Rivers Conservation Challenges and Opportunities: A Case Study of BundelKhand, Madhya Pradesh, India
Department of Chemistry, Indira Gandhi Government Engineering College, India
Submission: December 13, 2017; Published: December 21, 2017
*Corresponding author: Hemant Pathak, Department of Chemistry, Indira Gandhi Government Engineering College, India, Tel: 91-9770385716; Email: email@example.com
How to cite this article: Hemant P. Rivers Conservation Challenges and Opportunities: A Case Study of BundelKhand, Madhya Pradesh, India. Int J Environ Sci Nat Res. 2017; 7(5): 555724. DOI: 10.19080/IJESNR.2017.07.555724
Bundelkhand, MP (Population around 7.3 millions) is facing huge scarcity of water despite the presence of various big rivers like Betwa, Ken, Dhasan, Sonar and their various other tributaries, has become a synonym for drought, unemployment and perennial water stress. Agriculture in Bundelkhand is rain fed, diverse, complex, under-invested, risky and vulnerable. In addition, extreme weather conditions, like droughts, shortterm rain and flooding in fields add to the uncertainties and seasonal migrations. River channels and its adjoining areas have long been exploited for construction grade aggregates like sand and gravel, indiscriminate sand mining from rivers and its basin areas imposes many harmful effects on the environment and impacted upon geologic and geomorphic settings, river side, resource availability, climatic conditions, etc. in order to mitigate the impact of sand mining on the environment, a scientific evaluation assessment is a pre-requisite for framing sustainable development strategies for the mining-hit areas. River management is key to socio-economic sustainability. There is a need to develop a locally relevant policy for sustainable development. Every year huge migration occurs due to looming food and livelihood crisis. Sustainable development is a broad and complex subject but has no alternative, especially when we look at challenges and miseries of Bundelkhand water scarcity. River Water management need to be undertaken as a mission for socio-economic uplift and to remove disparities.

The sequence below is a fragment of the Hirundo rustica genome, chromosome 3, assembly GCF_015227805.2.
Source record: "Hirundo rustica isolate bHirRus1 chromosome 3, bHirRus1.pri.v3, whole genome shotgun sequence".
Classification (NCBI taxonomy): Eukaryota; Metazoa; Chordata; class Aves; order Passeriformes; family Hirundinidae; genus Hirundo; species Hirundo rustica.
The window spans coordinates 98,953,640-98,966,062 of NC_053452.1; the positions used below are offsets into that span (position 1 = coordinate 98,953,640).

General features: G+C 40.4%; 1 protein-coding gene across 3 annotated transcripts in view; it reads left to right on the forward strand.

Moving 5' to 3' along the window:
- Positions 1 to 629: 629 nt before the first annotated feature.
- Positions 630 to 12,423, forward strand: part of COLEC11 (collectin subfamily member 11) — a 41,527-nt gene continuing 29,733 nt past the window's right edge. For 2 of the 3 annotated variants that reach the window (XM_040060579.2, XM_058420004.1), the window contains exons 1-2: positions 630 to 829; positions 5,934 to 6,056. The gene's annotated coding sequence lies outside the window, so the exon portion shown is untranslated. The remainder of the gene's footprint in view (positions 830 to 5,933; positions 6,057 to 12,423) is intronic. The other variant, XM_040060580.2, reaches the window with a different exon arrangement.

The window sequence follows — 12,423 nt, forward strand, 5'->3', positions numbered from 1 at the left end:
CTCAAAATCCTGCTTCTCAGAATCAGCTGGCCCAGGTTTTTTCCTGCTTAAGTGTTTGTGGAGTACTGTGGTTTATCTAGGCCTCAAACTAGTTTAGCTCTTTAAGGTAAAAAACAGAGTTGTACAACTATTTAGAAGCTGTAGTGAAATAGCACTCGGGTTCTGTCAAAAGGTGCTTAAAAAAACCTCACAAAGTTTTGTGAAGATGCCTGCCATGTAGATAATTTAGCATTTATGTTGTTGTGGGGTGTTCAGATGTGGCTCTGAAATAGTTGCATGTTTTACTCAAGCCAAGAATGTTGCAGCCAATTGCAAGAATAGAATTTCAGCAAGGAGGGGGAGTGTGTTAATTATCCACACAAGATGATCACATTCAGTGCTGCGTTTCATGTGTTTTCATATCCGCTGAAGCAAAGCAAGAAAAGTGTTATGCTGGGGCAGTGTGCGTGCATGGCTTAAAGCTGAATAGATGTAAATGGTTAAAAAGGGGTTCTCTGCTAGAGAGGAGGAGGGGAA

Keywords: Bundelkhand; River Water Management; Sustainable Development
Rivers are amongst the most important ecosystems for biotic and abiotic components, it is a essential services for mankind, fighting from various anthropogenic activities on Earth. Major source of water in Bundelkhand region's rivers fed by monsoon rain. In Bundelkhand Rivers are threatened by various problems, including deforestation, urbanization, overexploitation of resources, over industrialization and consequently reception of an increasing variety of chemical pollutants and biodiversity depletion . Scarcities of water escalate in this region, creating serious problems for local people and the environment.
Bundelkhand Population reached around 7.3 million and projected to rise to 8 million by 2030. Almost 80.5% of Bundelkhand's population lives in rural areas (2011 census), and most of this population is dependent on agriculture, shepherd and Fishing for livelihood. Approximately 60% of the populations are workers, and of them, nearly 60% are working as cultivators and agricultural laborers .
The Betwa River contributes around 50% of the water available in the Bundelkhand upland and Bundelkhand plain subregions; the Ken contributes another 25%. The Betwa, Ken, Pahuj, Bina, Sonar, Bewas, Sind and Dhasan are prominent for irrigation in the region. Their seasonal variations however are very large.